Terry Sharpe, also known as “The Walking Marine,” took a break from his perambulation at 5:30 p.m. one Friday in October.
He didn’t move again until 3:30 the following afternoon.
The Vietnam veteran stood in place for 22 hours straight, posted at the corner of Battleground and New Garden Road in Greensboro, North Carolina. And he wasn’t just resting his feet. There’s significance to the number 22, especially for enlisted service members and military veterans.
It’s the number of veterans who die from suicide every day.
According to Sharpe’s website, walkingmarine.com, “6,500 former military personnel killed themselves in 2012. More Veterans succumbed to suicide than were killed in Iraq. In 2012, 177 active-duty soldiers committed suicide, conversely 176 soldiers were killed in combat. In other words, more soldiers committed suicide compared to being killed in action. In 2012, the study concluded that Army had the highest number of suicides compared to any other service branch. In 2013, the United States Department of Veterans Affairs released a study that covered suicides from 1999 to 2010, which showed that roughly 22 Veterans were committing suicide per day, or one every 65 minutes. This number has not changed and it is believed by some that due to under-reporting it can be as high as 27 per day.”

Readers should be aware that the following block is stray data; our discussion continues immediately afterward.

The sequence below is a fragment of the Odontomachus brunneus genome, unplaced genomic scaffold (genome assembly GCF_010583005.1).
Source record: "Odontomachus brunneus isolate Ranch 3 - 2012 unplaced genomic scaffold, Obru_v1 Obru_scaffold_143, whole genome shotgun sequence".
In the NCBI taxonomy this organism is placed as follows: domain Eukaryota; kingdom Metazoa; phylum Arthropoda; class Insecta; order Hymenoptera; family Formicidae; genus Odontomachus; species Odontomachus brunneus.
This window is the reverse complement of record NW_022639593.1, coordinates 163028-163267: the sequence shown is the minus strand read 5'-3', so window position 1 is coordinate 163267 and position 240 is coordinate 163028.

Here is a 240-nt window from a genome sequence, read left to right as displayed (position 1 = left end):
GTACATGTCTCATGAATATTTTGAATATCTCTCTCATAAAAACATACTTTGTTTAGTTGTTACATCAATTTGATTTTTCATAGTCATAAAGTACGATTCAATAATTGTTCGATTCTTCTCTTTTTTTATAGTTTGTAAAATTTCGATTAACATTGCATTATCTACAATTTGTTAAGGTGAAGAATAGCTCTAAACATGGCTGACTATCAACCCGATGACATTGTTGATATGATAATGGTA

Even for a former Marine, at 68 years old, the gesture wasn’t easy.
“My muscles will cramp, my legs will cramp and I’ll be miserable. But nothing compared to what some of these veterans are going through. My misery will be over in 22 hours. Their misery is 24/7,” Sharpe said.
It was worth it, however. Sharpe told Spectrum Local News that he intends to do even more to support his fellow veterans, and raise awareness of the mental issues that so commonly follow that demographic throughout life. The Walking Marine’s next project is working with the New Line Foundation, a non-profit that supports veterans, law enforcement, and other public service officials.
Learn more about Sharpe’s efforts in the video below.Whizzco